When we hear the term “secret messages,” it may conjure up memories of passing notes in grade school, or James Bond spy thrillers, but there is another type of secret message wherein the sender of the message is one that is being kept in the dark.

Everyone sends messages unintentionally, but as business leaders, all eyes are on us and the impact of those messages is magnified.

For example:

  • A business owner arrives each morning at 9:15 and the whole office can tell if it will be a good day or bad based on the look on his face. As a result, the people in that business pay less attention to the company rules based on the fact that office hours start at 8 a.m. and the boss comes in over an hour late each day. And on days that start with a frown, his staff avoids him and is careful about what they say and do around him.
  • A customer is promised that their project will be done by 1 p.m. so the business owner works through lunch to make it happen. Others are inspired to put in an extra effort.
  • I was in a store recently that had a huge sign on the wall that read, “Our promise…” and a picture of an employee with their hand over their heart. The part of the sign where the promise was supposed to be stated was blank. The unintended message: “We make you no promises.”
  • A neighborhood business is infamous for having their neon “open” sign on regardless of whether they are open or closed. After customers are greeted by an open sign and a locked door a few times, they stop trying.
  • The company president has the only reserved parking spot and it is located right next to the door used by all employees. He parks his luxury car there, forcing his employees to walk right by it as they enter and exit the building.

In these cases, nary a word was spoken, but very loud messages were conveyed.

It is easy to minimize or rationalize this impact:

“I can come to work at any time I want; I’m the boss!” or “People really don’t pay attention to whether or not I smile. That’s ridiculous!” But there are very real implications to the messages we send.

In fact, it is these secret messages that truly set the tone for the business. A written policy carries little weight even in the best of circumstances, but it will be completely ignored if the words or actions of the leaders conflict with that policy. It is true that actions speak louder than words.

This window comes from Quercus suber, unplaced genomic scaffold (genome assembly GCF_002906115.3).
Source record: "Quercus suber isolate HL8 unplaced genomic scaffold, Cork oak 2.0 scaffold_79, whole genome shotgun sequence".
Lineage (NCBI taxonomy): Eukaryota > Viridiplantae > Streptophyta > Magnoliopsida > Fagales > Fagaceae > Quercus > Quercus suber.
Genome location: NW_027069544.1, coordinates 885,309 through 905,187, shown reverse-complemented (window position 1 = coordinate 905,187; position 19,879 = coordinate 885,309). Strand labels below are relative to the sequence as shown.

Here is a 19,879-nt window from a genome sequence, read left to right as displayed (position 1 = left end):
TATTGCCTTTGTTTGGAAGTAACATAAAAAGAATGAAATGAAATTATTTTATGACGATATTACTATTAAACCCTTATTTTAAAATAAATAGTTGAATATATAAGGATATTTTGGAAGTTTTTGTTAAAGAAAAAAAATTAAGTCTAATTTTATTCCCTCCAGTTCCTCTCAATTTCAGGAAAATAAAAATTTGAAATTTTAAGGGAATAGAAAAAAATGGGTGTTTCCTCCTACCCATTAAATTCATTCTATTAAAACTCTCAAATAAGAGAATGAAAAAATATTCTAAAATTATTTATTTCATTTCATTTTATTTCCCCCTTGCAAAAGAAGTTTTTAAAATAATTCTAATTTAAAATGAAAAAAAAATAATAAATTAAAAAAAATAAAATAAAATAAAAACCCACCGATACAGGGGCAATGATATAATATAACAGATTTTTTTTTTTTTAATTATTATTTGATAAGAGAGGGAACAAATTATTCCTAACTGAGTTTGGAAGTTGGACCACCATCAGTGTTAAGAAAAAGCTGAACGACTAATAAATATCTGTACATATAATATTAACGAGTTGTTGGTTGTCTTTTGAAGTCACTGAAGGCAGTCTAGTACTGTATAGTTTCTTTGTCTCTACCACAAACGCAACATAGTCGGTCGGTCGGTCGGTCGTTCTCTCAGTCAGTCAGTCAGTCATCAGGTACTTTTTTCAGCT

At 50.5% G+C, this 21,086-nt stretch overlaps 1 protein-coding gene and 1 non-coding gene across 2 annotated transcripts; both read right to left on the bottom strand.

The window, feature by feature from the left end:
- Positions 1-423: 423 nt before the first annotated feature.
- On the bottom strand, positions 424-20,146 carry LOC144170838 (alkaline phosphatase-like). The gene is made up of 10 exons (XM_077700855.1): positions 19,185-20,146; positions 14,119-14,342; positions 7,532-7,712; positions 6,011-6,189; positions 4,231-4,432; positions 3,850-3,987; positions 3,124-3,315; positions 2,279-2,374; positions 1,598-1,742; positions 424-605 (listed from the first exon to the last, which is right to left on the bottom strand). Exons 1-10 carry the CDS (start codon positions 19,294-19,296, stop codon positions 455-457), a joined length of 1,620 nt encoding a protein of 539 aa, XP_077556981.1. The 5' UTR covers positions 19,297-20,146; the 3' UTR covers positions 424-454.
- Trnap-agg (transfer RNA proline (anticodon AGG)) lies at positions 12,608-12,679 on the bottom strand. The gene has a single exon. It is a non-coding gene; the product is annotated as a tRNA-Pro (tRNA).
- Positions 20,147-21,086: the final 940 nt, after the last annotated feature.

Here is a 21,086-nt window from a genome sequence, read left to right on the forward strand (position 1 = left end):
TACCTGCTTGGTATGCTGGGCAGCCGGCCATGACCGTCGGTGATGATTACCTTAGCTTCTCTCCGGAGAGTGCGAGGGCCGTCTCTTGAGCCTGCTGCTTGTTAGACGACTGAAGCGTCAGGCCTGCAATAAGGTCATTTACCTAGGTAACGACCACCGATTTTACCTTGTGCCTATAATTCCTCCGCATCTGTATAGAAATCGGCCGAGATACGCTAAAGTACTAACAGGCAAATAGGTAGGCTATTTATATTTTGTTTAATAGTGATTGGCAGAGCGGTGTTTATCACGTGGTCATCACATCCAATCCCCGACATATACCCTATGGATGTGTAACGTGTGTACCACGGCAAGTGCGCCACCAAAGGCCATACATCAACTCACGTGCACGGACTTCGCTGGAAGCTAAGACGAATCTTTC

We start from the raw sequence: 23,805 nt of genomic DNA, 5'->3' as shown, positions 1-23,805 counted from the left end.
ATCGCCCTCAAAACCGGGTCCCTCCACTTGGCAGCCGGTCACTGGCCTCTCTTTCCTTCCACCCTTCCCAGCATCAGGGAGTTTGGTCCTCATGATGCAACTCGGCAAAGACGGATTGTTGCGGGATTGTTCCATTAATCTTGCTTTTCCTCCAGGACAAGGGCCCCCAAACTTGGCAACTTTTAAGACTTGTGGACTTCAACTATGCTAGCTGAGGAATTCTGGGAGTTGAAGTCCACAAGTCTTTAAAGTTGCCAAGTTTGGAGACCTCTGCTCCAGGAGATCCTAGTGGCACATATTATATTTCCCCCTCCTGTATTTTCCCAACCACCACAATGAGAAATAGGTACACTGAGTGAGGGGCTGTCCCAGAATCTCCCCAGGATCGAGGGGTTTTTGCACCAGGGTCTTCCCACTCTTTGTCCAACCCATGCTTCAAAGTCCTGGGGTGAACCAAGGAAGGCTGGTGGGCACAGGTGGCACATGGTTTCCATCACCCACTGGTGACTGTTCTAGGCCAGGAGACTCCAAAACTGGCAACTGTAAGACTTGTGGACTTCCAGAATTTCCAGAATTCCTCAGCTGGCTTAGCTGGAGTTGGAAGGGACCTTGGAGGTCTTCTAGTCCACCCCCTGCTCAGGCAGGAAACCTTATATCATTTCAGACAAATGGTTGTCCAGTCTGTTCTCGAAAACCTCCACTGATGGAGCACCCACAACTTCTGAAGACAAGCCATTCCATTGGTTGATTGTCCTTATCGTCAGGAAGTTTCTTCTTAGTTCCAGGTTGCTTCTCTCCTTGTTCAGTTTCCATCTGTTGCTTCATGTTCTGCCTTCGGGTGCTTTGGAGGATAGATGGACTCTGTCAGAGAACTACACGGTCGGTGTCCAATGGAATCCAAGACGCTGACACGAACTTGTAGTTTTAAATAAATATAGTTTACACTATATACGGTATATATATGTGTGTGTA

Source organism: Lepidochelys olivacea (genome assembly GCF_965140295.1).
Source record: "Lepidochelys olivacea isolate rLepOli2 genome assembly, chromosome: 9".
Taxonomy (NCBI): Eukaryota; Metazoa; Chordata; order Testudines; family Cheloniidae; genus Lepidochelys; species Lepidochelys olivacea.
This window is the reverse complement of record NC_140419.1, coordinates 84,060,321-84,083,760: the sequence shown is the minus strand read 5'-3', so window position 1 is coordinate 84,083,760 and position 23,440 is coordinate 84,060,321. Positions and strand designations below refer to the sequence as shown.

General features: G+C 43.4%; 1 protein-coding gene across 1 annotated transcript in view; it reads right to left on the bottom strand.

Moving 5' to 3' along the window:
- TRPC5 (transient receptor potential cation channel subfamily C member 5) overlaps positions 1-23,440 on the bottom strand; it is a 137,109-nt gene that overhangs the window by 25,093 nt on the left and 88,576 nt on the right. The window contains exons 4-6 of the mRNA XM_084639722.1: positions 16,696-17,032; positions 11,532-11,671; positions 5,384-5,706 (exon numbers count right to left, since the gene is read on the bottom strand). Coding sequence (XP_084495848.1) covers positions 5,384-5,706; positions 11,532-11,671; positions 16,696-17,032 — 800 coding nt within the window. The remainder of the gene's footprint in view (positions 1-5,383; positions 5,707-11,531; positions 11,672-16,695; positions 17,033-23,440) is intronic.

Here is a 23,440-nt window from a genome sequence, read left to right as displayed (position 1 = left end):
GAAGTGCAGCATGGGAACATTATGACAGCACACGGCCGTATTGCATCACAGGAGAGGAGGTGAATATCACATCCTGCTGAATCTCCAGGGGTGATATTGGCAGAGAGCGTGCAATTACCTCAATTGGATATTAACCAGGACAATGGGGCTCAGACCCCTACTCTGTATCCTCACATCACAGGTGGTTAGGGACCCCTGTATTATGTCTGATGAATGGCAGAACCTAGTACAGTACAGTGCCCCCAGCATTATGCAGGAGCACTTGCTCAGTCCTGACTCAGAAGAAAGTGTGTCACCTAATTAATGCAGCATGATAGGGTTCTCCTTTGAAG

It is prudent to consider the many ways we send messages and explore how we might be sending a signal that is counterproductive.

  • Appearance. What message does my attire send? Do I wear the same thing everyday? Do I wear clothing that is blatantly expensive? How does my attire compare to others in the company, or our customers or visitors?
  • Casual conversation. What kind of jokes do I tell? When chatting with staff, do we talk about them and their interests, or about me and my interests?
  • Facilities. Is the image portrayed by our building the message we want to send? Is it consistent with how we actually act and consistent with how we promote the company?
  • Actions. Do I behave at least as well as I ask my staff to behave? Do I lead, positively, by example?
  • Demeanor. Do I inspire loyalty and high performance with my facial expressions and moods?
  • Words. Do the words I use reflect the best interest of the company? Am I consistent in my messaging? Do speak poorly of customers or staff behind their backs?

Even a small improvement to the intentionality of our messaging can go a long way and is well worth the effort.

Dave Bartholomew is retired after a career as a business adviser to leaders around the world. He and his wife Nancy also owned Simply Living Farm, a retailer of goods for a sustainable life. Prior to that he was CEO of several manufacturing companies in the outdoor recreation industry. He has authored three books, written numerous regular columns and taught at many universities.